Then I started my experiment spark workloads which just reads the data and processing the data with different generic ways:

  • do statistical aggregations (describe)
  • counting every rows existing in the dataset (rowcount)
  • filtering for a specific column and counting the distribution of its nominal values (distribution)

All this workloads were executed on the same dataset but with different formats and compressions. The dataset itself contains ~10ˆ9 records each consisting of 29 columns.

Each workload has been repeated 5 times itself and following metrics have been monitored:

  • Network traffic of the physical server interfaces
  • Disk read access of the HDFS physical diskds
  • Wall time of the workloads

The next graph shows the monitored network traffic and the HDFS disk node access. The red dotted vertical line separates the experiment with data locality (left half) and the experiment without (right half). Which shows that no data has been sent over the network and the data has been read from the Node 1.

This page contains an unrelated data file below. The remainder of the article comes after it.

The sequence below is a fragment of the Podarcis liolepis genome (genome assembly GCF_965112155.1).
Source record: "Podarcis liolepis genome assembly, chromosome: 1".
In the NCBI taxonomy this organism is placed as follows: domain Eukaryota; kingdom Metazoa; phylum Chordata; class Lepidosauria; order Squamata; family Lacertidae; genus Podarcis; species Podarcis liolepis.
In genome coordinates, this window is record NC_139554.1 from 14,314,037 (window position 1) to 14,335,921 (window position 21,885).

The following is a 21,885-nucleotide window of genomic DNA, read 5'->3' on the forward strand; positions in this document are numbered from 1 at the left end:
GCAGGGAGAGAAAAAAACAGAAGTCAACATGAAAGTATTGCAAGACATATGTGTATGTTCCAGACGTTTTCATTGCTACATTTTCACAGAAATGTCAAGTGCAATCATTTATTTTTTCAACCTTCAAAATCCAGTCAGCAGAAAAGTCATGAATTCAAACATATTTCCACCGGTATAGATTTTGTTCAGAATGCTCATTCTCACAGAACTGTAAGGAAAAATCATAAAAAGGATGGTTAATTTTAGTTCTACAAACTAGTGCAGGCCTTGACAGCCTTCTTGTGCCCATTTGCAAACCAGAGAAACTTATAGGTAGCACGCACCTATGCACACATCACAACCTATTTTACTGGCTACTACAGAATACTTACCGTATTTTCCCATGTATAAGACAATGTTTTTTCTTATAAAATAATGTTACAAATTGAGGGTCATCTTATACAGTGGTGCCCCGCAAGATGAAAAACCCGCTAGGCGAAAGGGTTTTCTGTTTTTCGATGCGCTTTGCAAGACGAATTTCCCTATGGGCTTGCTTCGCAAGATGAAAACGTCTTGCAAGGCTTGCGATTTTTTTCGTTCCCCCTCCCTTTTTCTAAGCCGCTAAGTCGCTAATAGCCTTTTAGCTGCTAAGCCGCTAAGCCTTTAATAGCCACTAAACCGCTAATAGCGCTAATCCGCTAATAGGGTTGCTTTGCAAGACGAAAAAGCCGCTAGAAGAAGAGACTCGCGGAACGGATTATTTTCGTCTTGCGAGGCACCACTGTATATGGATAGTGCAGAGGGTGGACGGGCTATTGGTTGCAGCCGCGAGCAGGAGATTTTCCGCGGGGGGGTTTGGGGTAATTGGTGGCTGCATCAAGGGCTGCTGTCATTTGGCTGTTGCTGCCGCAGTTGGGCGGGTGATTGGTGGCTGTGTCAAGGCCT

The right half shows that in the experiment without data locality the data has been read from Node 2 and then transferred to Node 2 where it was processed by the spark job. This graph just shows that the data locality avoided the network traffic completely.


The next graph shows the measured wall time of the executed workloads for different datasets. Unfortunately it shows no tendency in favour of either with or without data locality. In the left plot data locality shows minor, almost negligible, reduced wall time. But the right plot shows also that a workload without data locality can be faster too. It must also be said, that the file format Apache Parquet together with Apache spark optimizes this basic workloads so good, that only the needed / processed data needs to be transferred over the network.